While the US government and its taxpayers owned almost all of AIG, the company worked with PwC, its auditor, under the un-watchfull eyes of US Treasury officials, setting up investment companies for itself and investors using Luxembourg to minimize its corporate income tax payments to the US Treasury and other governments around the world.
The Sarbanes-Oxley Act of 2002 prohibits auditors to represent “an audit client before a tax court, district court, or federal court of claims. In addition, audit committees also should scrutinize carefully the retention of an accountant in a transaction initially recommended by the accountant, the sole business purpose of which may be tax avoidance and the tax treatment of which may be not supported in the Internal Revenue Code and related regulations.”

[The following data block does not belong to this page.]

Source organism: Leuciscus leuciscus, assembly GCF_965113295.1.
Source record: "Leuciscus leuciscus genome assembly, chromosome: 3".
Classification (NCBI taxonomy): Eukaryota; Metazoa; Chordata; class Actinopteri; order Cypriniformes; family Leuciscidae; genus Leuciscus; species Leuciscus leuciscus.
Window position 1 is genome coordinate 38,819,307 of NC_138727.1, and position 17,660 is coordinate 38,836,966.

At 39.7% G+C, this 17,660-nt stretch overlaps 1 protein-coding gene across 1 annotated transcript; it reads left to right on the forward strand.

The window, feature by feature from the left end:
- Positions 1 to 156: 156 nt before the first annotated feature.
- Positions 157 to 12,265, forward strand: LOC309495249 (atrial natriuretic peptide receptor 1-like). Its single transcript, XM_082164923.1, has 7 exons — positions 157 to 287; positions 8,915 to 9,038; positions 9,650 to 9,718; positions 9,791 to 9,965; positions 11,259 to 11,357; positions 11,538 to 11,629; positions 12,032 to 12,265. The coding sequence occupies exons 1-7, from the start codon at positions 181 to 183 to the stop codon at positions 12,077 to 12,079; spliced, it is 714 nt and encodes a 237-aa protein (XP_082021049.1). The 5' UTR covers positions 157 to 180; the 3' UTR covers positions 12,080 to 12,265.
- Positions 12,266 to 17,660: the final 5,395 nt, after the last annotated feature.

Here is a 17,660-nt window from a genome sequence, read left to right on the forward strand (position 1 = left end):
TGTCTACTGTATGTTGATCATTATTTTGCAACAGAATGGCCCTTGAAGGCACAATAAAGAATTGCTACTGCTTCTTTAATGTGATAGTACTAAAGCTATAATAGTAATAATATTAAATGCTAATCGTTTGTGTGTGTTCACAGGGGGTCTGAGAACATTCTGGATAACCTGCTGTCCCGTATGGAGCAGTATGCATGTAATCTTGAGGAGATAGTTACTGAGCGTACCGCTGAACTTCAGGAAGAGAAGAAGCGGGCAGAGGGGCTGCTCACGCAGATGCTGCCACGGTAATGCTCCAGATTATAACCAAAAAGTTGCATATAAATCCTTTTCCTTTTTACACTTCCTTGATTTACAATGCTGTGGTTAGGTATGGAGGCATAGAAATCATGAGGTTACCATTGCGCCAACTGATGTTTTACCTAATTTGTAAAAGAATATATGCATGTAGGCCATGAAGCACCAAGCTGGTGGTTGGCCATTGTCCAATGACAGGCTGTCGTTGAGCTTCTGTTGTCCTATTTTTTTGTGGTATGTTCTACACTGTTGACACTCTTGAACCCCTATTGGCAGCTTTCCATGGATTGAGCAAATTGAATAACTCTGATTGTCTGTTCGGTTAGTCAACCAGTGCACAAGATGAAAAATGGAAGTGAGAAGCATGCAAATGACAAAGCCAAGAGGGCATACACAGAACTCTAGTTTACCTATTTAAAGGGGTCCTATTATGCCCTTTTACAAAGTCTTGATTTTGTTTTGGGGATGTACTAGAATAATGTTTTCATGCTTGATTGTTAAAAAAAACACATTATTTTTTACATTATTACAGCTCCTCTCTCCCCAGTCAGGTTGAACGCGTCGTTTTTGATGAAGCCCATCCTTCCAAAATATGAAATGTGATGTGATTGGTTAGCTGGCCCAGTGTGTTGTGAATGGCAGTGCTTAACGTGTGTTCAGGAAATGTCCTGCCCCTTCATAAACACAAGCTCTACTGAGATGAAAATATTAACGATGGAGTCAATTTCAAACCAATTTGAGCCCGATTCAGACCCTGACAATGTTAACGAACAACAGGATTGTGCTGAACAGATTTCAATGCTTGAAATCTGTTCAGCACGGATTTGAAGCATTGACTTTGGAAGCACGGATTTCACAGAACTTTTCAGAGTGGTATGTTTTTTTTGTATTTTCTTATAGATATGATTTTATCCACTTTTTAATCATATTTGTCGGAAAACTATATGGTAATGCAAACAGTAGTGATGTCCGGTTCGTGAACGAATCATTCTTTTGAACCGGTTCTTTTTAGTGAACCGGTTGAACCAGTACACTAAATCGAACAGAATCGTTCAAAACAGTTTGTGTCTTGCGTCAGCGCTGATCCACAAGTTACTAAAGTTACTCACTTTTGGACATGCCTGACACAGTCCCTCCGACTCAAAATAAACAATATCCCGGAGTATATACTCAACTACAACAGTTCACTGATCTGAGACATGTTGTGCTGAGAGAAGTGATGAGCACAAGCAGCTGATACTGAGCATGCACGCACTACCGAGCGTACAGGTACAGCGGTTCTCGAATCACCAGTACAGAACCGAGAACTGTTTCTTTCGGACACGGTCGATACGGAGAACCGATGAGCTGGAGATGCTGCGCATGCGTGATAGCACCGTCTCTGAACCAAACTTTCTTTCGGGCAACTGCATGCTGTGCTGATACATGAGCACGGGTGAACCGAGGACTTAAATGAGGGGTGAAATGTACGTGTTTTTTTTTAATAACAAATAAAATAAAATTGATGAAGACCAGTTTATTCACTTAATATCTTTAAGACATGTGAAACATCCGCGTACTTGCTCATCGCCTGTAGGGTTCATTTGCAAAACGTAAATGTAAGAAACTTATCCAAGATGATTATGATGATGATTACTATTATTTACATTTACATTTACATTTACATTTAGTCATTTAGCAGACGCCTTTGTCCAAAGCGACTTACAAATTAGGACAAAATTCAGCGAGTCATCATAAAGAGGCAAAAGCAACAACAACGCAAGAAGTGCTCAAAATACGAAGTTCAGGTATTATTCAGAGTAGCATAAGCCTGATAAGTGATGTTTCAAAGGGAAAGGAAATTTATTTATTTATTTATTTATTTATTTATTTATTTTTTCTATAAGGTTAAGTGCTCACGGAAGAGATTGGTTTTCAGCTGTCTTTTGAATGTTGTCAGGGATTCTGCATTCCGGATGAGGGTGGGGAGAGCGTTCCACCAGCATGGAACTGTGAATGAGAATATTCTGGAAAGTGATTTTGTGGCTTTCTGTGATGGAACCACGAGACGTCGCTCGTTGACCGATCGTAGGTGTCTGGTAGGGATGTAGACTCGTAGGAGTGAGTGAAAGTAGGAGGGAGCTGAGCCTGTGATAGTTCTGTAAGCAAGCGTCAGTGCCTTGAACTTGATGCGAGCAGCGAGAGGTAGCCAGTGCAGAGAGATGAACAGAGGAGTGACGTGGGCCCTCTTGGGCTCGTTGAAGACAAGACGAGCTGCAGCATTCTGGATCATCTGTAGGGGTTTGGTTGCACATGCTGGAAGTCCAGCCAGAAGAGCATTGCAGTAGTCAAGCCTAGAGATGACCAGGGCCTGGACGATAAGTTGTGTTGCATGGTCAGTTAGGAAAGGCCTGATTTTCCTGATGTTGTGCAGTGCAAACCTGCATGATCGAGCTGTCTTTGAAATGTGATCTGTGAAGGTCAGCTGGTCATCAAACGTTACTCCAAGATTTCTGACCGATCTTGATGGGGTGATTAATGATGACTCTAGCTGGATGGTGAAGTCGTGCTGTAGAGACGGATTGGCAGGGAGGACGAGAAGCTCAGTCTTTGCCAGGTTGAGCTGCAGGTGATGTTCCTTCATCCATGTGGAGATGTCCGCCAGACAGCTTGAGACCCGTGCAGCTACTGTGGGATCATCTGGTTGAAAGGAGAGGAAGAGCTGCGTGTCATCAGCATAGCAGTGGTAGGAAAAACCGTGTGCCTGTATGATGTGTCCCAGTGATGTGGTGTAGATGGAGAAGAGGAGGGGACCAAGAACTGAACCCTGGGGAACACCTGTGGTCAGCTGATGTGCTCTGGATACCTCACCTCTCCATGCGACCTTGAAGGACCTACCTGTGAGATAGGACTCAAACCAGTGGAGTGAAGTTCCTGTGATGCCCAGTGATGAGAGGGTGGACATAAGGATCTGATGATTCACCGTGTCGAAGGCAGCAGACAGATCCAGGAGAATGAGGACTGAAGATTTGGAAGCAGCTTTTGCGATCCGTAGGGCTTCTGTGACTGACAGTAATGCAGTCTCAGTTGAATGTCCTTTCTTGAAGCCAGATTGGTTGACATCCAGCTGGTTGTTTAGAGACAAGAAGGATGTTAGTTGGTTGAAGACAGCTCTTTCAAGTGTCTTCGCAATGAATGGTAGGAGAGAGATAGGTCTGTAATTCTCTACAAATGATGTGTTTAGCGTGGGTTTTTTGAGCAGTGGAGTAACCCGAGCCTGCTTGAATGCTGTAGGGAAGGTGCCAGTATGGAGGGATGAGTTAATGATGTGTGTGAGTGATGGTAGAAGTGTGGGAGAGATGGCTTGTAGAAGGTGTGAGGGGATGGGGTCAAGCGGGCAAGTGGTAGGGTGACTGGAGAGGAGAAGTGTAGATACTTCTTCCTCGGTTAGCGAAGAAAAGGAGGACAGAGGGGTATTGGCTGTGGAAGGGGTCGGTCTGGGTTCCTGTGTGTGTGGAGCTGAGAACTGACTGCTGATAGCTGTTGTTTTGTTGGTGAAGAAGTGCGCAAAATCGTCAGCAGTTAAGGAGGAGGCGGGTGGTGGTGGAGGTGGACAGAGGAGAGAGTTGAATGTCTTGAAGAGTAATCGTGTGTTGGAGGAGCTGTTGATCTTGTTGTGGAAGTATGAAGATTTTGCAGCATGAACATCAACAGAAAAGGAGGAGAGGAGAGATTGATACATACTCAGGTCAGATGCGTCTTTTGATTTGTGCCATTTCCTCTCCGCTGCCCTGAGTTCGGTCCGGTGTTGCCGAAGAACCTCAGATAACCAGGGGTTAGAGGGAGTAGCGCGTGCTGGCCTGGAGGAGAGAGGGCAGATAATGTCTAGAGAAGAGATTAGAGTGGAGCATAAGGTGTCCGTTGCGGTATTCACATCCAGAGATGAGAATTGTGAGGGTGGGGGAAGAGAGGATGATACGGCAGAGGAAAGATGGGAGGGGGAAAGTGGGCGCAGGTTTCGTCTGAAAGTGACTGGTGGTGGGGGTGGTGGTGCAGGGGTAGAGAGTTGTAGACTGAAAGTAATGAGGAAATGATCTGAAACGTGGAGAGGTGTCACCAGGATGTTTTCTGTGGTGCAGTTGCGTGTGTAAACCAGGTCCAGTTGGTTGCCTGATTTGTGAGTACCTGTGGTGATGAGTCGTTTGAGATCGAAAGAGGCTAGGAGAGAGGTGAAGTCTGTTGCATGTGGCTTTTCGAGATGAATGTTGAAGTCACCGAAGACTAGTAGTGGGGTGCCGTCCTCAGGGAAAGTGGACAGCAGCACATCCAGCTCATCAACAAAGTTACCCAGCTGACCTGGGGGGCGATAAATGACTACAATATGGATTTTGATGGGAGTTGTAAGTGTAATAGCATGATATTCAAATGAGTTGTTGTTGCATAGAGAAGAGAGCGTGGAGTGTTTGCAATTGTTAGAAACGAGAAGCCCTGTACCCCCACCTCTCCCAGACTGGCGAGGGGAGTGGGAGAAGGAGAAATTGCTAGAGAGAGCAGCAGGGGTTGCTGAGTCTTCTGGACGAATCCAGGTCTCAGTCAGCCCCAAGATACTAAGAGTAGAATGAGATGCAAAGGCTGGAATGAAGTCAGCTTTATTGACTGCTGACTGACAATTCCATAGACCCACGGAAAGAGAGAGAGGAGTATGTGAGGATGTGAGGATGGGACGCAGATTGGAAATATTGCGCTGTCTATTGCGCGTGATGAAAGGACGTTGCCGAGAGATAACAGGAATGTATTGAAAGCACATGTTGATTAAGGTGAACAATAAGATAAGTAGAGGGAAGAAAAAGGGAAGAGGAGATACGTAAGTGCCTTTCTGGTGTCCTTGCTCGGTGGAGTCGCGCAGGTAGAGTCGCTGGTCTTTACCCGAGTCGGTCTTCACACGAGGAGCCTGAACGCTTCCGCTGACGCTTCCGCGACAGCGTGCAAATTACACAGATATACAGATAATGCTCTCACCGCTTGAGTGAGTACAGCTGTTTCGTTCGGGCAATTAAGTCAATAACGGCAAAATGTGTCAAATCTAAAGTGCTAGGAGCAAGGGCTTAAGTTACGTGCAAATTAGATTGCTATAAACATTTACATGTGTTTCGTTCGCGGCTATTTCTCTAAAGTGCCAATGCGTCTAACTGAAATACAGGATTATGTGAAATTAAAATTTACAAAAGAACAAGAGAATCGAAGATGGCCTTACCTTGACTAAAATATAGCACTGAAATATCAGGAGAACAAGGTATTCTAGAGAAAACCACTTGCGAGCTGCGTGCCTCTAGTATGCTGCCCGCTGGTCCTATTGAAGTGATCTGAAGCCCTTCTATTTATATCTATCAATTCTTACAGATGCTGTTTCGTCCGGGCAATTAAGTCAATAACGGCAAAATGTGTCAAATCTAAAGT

In 2009 PwC Luxembourg sought rulings from the Luxembourg tax authority for the Langres Investment Limited / AIG Global Real Estate Investment (Joint Venture), an investment vehicle formed by AIG for the acquisition and development of real estate investment in Cyprus and Latvia. In 2009 and 2010 PwC Luxembourg sought rulings from the Luxembourg tax authority for the AIG Global Real Estate Investment Corporation, an investment vehicle that made real estate acquisitions with various legal structures in Japan, Germany, Finland, Latvia, and the United Kingdom. In April 2010 PwC Luxembourg sought a ruling from the Luxembourg tax authority for AIG/Lincoln Western Europe (Luxembourg) S.a r.I (“Luxco”), an investment vehicle formed by AIG for the acquisition and development of various real estate sites all over Europe.